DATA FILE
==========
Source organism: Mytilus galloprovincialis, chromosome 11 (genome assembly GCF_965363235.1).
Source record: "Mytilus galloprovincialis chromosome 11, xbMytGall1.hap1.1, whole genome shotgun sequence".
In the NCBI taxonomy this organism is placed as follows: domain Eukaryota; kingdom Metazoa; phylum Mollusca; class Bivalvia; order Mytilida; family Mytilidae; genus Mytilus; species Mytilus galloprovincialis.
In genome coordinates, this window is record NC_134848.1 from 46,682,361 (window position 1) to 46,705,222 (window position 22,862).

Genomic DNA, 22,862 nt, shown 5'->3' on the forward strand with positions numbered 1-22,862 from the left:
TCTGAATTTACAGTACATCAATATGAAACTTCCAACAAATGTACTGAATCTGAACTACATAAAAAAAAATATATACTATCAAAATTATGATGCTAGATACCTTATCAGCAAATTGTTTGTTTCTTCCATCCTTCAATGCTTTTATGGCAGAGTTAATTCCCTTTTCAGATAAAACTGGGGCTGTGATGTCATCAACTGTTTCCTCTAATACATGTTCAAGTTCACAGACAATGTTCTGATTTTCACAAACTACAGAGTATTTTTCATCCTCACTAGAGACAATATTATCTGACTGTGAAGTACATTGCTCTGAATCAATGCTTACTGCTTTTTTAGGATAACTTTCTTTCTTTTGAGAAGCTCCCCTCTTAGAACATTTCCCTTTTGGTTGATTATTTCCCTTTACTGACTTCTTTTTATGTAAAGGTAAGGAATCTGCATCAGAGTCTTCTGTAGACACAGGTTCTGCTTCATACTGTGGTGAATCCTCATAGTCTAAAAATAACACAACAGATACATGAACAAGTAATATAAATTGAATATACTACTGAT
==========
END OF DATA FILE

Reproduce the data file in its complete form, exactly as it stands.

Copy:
Source organism: Mytilus galloprovincialis, chromosome 11 (genome assembly GCF_965363235.1).
Source record: "Mytilus galloprovincialis chromosome 11, xbMytGall1.hap1.1, whole genome shotgun sequence".
In the NCBI taxonomy this organism is placed as follows: domain Eukaryota; kingdom Metazoa; phylum Mollusca; class Bivalvia; order Mytilida; family Mytilidae; genus Mytilus; species Mytilus galloprovincialis.
In genome coordinates, this window is record NC_134848.1 from 46,682,361 (window position 1) to 46,705,222 (window position 22,862).

Genomic DNA, 22,862 nt, shown 5'->3' on the forward strand with positions numbered 1-22,862 from the left:
TCTGAATTTACAGTACATCAATATGAAACTTCCAACAAATGTACTGAATCTGAACTACATAAAAAAAAATATATACTATCAAAATTATGATGCTAGATACCTTATCAGCAAATTGTTTGTTTCTTCCATCCTTCAATGCTTTTATGGCAGAGTTAATTCCCTTTTCAGATAAAACTGGGGCTGTGATGTCATCAACTGTTTCCTCTAATACATGTTCAAGTTCACAGACAATGTTCTGATTTTCACAAACTACAGAGTATTTTTCATCCTCACTAGAGACAATATTATCTGACTGTGAAGTACATTGCTCTGAATCAATGCTTACTGCTTTTTTAGGATAACTTTCTTTCTTTTGAGAAGCTCCCCTCTTAGAACATTTCCCTTTTGGTTGATTATTTCCCTTTACTGACTTCTTTTTATGTAAAGGTAAGGAATCTGCATCAGAGTCTTCTGTAGACACAGGTTCTGCTTCATACTGTGGTGAATCCTCATAGTCTAAAAATAACACAACAGATACATGAACAAGTAATATAAATTGAATATACTACTGAT